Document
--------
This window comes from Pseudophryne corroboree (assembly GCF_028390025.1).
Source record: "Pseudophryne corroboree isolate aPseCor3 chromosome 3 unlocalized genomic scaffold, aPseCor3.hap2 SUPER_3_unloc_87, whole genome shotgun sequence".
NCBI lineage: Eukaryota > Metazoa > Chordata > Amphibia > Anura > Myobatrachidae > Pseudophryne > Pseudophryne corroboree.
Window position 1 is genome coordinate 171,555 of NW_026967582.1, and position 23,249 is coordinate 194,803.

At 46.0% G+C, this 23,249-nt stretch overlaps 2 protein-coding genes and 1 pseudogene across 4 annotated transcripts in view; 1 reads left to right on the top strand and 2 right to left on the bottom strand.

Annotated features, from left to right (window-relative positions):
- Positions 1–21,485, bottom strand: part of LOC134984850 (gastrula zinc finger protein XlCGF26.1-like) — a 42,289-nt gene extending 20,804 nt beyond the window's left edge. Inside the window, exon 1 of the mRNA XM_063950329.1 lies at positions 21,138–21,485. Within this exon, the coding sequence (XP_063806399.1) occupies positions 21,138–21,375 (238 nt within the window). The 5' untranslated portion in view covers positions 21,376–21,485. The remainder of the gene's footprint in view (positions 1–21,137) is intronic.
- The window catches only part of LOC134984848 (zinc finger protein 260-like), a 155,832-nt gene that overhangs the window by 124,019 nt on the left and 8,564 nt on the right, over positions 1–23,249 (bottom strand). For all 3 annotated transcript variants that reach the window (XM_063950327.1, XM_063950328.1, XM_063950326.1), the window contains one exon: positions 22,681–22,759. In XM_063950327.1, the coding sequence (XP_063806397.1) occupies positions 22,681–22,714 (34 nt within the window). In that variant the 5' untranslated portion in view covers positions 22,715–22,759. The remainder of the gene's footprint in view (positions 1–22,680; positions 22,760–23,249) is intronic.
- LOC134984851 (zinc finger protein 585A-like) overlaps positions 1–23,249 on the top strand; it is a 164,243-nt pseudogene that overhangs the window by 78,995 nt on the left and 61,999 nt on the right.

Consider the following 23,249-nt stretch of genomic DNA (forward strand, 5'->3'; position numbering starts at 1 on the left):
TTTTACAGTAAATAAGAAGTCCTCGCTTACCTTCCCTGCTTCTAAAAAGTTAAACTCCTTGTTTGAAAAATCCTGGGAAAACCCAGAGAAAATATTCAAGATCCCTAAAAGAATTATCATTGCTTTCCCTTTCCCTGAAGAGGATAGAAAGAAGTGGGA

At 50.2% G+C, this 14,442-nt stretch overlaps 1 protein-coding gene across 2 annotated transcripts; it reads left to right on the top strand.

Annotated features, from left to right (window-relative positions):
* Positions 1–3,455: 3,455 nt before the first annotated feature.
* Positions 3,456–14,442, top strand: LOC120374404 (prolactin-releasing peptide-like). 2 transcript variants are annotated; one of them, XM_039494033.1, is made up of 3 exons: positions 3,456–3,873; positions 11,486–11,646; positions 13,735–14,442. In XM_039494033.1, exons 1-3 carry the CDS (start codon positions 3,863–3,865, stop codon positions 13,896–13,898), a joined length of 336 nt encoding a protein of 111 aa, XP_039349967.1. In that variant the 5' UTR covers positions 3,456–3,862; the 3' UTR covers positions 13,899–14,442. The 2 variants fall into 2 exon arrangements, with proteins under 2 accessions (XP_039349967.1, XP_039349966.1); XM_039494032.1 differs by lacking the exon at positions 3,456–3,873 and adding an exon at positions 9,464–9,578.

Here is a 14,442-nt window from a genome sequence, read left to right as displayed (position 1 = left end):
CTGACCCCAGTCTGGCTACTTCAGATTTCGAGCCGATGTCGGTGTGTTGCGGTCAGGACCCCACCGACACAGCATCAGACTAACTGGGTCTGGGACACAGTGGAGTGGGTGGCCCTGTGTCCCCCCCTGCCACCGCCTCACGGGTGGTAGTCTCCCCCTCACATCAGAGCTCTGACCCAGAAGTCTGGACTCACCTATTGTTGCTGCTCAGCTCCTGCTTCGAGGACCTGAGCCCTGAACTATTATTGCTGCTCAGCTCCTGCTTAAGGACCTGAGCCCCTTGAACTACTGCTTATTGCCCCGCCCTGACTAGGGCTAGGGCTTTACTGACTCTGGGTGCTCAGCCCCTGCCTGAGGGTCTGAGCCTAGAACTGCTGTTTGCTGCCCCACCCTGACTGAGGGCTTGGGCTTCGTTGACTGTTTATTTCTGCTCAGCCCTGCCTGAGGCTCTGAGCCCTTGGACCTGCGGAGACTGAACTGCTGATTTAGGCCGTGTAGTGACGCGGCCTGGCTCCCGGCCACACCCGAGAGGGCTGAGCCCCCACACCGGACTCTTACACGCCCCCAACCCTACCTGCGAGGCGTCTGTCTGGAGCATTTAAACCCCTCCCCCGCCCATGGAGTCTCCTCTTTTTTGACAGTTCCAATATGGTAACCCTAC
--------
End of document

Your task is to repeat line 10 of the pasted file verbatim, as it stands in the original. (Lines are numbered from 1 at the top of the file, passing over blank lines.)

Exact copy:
Consider the following 23,249-nt stretch of genomic DNA (forward strand, 5'->3'; position numbering starts at 1 on the left):